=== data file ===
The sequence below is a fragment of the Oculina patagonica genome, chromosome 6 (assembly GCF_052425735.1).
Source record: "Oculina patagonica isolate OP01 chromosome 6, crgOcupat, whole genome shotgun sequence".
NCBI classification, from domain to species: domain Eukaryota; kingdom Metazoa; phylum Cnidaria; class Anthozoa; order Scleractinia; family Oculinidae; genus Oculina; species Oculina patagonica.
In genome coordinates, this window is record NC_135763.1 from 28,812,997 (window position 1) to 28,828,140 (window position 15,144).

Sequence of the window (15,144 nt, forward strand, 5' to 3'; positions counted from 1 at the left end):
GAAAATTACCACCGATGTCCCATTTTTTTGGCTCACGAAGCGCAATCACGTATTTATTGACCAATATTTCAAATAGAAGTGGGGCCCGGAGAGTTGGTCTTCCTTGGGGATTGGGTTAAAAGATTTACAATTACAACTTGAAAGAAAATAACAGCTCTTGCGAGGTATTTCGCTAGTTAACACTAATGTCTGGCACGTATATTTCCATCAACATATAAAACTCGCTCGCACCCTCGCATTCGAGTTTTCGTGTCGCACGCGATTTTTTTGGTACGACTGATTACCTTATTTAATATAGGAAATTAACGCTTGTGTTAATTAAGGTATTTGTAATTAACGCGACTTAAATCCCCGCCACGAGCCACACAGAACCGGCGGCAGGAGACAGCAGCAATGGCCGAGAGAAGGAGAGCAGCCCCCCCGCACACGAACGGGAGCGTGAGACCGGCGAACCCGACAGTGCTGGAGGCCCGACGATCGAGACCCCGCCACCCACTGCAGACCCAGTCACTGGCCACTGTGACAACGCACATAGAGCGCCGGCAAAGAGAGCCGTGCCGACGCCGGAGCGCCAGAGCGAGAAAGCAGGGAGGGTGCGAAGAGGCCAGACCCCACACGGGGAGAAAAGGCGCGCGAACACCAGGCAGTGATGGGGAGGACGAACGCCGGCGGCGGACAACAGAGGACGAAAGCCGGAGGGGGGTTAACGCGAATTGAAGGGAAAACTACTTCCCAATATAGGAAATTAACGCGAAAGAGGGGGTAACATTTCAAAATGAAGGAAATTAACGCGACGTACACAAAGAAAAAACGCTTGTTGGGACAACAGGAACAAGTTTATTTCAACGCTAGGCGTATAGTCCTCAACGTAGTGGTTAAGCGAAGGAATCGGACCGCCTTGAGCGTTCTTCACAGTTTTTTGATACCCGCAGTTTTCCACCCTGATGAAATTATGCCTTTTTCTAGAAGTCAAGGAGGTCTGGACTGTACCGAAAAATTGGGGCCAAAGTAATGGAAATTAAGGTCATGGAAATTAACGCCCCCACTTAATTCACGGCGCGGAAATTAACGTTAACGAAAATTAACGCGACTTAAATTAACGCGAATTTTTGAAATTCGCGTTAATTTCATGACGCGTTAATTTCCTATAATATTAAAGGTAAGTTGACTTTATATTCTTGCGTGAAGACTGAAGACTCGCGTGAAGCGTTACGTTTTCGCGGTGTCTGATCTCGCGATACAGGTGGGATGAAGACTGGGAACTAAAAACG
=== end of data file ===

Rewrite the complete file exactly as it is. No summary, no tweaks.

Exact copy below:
The sequence below is a fragment of the Oculina patagonica genome, chromosome 6 (assembly GCF_052425735.1).
Source record: "Oculina patagonica isolate OP01 chromosome 6, crgOcupat, whole genome shotgun sequence".
NCBI classification, from domain to species: domain Eukaryota; kingdom Metazoa; phylum Cnidaria; class Anthozoa; order Scleractinia; family Oculinidae; genus Oculina; species Oculina patagonica.
In genome coordinates, this window is record NC_135763.1 from 28,812,997 (window position 1) to 28,828,140 (window position 15,144).

Sequence of the window (15,144 nt, forward strand, 5' to 3'; positions counted from 1 at the left end):
GAAAATTACCACCGATGTCCCATTTTTTTGGCTCACGAAGCGCAATCACGTATTTATTGACCAATATTTCAAATAGAAGTGGGGCCCGGAGAGTTGGTCTTCCTTGGGGATTGGGTTAAAAGATTTACAATTACAACTTGAAAGAAAATAACAGCTCTTGCGAGGTATTTCGCTAGTTAACACTAATGTCTGGCACGTATATTTCCATCAACATATAAAACTCGCTCGCACCCTCGCATTCGAGTTTTCGTGTCGCACGCGATTTTTTTGGTACGACTGATTACCTTATTTAATATAGGAAATTAACGCTTGTGTTAATTAAGGTATTTGTAATTAACGCGACTTAAATCCCCGCCACGAGCCACACAGAACCGGCGGCAGGAGACAGCAGCAATGGCCGAGAGAAGGAGAGCAGCCCCCCCGCACACGAACGGGAGCGTGAGACCGGCGAACCCGACAGTGCTGGAGGCCCGACGATCGAGACCCCGCCACCCACTGCAGACCCAGTCACTGGCCACTGTGACAACGCACATAGAGCGCCGGCAAAGAGAGCCGTGCCGACGCCGGAGCGCCAGAGCGAGAAAGCAGGGAGGGTGCGAAGAGGCCAGACCCCACACGGGGAGAAAAGGCGCGCGAACACCAGGCAGTGATGGGGAGGACGAACGCCGGCGGCGGACAACAGAGGACGAAAGCCGGAGGGGGGTTAACGCGAATTGAAGGGAAAACTACTTCCCAATATAGGAAATTAACGCGAAAGAGGGGGTAACATTTCAAAATGAAGGAAATTAACGCGACGTACACAAAGAAAAAACGCTTGTTGGGACAACAGGAACAAGTTTATTTCAACGCTAGGCGTATAGTCCTCAACGTAGTGGTTAAGCGAAGGAATCGGACCGCCTTGAGCGTTCTTCACAGTTTTTTGATACCCGCAGTTTTCCACCCTGATGAAATTATGCCTTTTTCTAGAAGTCAAGGAGGTCTGGACTGTACCGAAAAATTGGGGCCAAAGTAATGGAAATTAAGGTCATGGAAATTAACGCCCCCACTTAATTCACGGCGCGGAAATTAACGTTAACGAAAATTAACGCGACTTAAATTAACGCGAATTTTTGAAATTCGCGTTAATTTCATGACGCGTTAATTTCCTATAATATTAAAGGTAAGTTGACTTTATATTCTTGCGTGAAGACTGAAGACTCGCGTGAAGCGTTACGTTTTCGCGGTGTCTGATCTCGCGATACAGGTGGGATGAAGACTGGGAACTAAAAACG